Emotional Regulation:

    • Definition: Emotional regulation involves managing and modulating one’s emotional responses in various situations.
    • Example: When faced with frustration or disappointment, a child with effective emotional regulation skills can take deep breaths, express their feelings verbally, or seek assistance instead of reacting impulsively or becoming overwhelmed. When a child does not have strong emotional regulation skills, we often encounter meltdowns, harsh words, extended periods of crying or yelling, and sometimes throwing or breaking items. When the child is emotionally dysregulated, they are definitely not in a mindset to be able to learn or complete tasks at home effectively.



    • Definition: In simple terms, metacognition means thinking about one’s own thinking. It involves awareness and understanding of one’s own cognitive processes, including planning, monitoring, and evaluating one’s own performance.
    • Example: A student with strong metacognitive skills can reflect on their learning process, identify effective study strategies, and adjust their approach based on their understanding of how they learn best. A child who has weaker metacognitive skills may struggle to identify which part of a task they find challenging, feel lost when asked to pick a strategy that would help them, or identify how well they are performing on a given task.


When we understand more about these executive functions and how they apply to real life, we gain insight into the behind-the-scenes cognitive processes affecting a child’s behavior, learning, and social interactions. In order to help our kids become effective decision-makers, problem-solvers, and flexible-thinkers, we want to focus on improving their underlying executive function skills.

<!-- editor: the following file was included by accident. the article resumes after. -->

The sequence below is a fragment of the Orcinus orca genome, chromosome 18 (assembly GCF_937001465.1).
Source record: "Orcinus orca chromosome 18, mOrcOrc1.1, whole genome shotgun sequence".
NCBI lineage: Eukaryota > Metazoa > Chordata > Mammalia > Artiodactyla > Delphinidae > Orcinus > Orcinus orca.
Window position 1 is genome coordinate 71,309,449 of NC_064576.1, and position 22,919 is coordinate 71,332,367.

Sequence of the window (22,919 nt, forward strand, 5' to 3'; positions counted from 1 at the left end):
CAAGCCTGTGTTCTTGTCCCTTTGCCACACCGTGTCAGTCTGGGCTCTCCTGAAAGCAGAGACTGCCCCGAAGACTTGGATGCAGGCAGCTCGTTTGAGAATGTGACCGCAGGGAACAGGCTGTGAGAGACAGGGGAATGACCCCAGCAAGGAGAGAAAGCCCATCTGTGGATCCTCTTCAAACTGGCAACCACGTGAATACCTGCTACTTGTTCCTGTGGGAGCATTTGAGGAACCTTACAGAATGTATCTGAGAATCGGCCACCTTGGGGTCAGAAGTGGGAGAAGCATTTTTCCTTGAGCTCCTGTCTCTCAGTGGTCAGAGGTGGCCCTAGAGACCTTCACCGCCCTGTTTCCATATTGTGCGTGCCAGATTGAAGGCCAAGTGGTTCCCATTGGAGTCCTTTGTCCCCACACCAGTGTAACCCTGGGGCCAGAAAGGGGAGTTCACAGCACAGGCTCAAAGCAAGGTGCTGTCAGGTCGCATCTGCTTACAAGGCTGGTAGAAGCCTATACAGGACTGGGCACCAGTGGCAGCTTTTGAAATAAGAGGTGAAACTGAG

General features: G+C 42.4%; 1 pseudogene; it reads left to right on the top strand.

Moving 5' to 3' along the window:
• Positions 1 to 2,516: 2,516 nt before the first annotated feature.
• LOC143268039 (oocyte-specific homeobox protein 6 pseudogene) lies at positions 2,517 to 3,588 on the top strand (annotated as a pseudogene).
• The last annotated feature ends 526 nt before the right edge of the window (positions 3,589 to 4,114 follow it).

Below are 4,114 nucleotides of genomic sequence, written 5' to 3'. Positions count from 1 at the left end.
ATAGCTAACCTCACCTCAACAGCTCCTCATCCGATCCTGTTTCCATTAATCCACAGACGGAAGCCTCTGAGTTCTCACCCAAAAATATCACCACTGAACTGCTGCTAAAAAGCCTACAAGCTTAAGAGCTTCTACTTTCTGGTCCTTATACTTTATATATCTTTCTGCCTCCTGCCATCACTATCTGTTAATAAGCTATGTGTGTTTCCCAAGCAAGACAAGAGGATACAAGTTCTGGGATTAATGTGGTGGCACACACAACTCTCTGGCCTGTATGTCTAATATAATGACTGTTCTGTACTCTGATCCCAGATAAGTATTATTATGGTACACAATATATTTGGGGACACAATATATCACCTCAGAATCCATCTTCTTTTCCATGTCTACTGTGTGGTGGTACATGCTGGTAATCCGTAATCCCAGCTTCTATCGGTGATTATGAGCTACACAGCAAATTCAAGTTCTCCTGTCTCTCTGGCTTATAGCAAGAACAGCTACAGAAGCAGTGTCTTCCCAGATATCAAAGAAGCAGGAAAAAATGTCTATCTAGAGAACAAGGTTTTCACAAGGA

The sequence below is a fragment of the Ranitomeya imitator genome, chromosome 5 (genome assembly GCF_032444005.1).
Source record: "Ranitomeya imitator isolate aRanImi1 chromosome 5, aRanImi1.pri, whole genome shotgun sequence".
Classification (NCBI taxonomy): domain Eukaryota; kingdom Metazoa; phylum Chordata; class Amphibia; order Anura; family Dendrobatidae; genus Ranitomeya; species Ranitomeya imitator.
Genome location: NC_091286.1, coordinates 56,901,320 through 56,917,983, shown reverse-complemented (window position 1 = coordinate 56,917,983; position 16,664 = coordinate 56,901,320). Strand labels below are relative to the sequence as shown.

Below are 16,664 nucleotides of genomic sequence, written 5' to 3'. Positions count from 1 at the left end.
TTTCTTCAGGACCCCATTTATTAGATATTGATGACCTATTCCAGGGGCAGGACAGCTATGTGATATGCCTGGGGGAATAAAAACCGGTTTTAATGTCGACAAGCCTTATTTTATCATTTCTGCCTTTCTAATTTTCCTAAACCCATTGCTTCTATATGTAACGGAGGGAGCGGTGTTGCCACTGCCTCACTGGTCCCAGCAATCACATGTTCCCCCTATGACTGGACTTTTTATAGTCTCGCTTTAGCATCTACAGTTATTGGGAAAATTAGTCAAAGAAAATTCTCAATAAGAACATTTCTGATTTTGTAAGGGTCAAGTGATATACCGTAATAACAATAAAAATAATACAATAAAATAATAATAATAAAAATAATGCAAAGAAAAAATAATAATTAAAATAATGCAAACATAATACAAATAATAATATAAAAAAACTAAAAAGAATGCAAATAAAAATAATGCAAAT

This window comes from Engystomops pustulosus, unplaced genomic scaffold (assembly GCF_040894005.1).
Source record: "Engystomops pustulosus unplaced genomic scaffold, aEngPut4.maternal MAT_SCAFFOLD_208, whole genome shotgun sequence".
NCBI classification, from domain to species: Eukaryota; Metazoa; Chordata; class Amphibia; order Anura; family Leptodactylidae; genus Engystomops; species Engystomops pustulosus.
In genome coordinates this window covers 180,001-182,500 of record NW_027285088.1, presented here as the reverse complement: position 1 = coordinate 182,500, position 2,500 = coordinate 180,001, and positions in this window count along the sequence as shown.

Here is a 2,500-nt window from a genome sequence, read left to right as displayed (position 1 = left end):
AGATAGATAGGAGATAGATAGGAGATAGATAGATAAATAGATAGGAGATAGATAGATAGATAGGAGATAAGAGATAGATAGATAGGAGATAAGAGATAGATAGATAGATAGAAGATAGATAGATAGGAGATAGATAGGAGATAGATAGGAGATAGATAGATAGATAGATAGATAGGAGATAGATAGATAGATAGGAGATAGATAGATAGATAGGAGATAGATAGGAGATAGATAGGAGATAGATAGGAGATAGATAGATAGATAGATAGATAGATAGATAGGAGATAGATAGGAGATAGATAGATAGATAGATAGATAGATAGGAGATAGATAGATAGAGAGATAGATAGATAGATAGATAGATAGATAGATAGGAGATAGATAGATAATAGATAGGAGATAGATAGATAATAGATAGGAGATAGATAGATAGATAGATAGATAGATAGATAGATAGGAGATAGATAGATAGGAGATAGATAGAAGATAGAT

DLD and Executive Function

We know from research that when a child has Developmental Language Disorder, they have significant difficulties in the development of language skills, impacting both expressive and receptive language abilities. There are often challenges with learning and using new words, producing clear, grammatically correct sentences, and understanding what is heard/read. 


Research indicates there is a complex relationship between executive function deficits and developmental language disorder. Children with DLD may experience challenges in working memory, affecting their ability to hold and manipulate words in their mind when communicating with others. Impaired cognitive flexibility can make it harder for them to adapt to different communication contexts. If the child struggles with inhibitory control, they may react impulsively and struggle to regulate the words they say or their ability to calm down to listen to what is being said to them. When we understand where our children struggle with these underlying brain skills, we can determine the best ways to help them that target strengthening both their executive function deficits and language difficulties at the same time. 


Social Communication Challenges 

Executive function deficits can make communication challenges in children with DLD even more challenging. Starting and sustaining conversations may be particularly challenging for our kids with DLD due to difficulties in organizing thoughts coherently. Social interactions can become overwhelming or confusing, as the child may struggle to interpret social cues and respond appropriately. Parents can support their child by creating a calm, relaxed communication environment, encouraging expressive language, and providing additional time for processing and responding. I have a whole module in my course Communicate with Confidence devoted to the impact of DLD and EF deficits on social communication so check it out for further advice!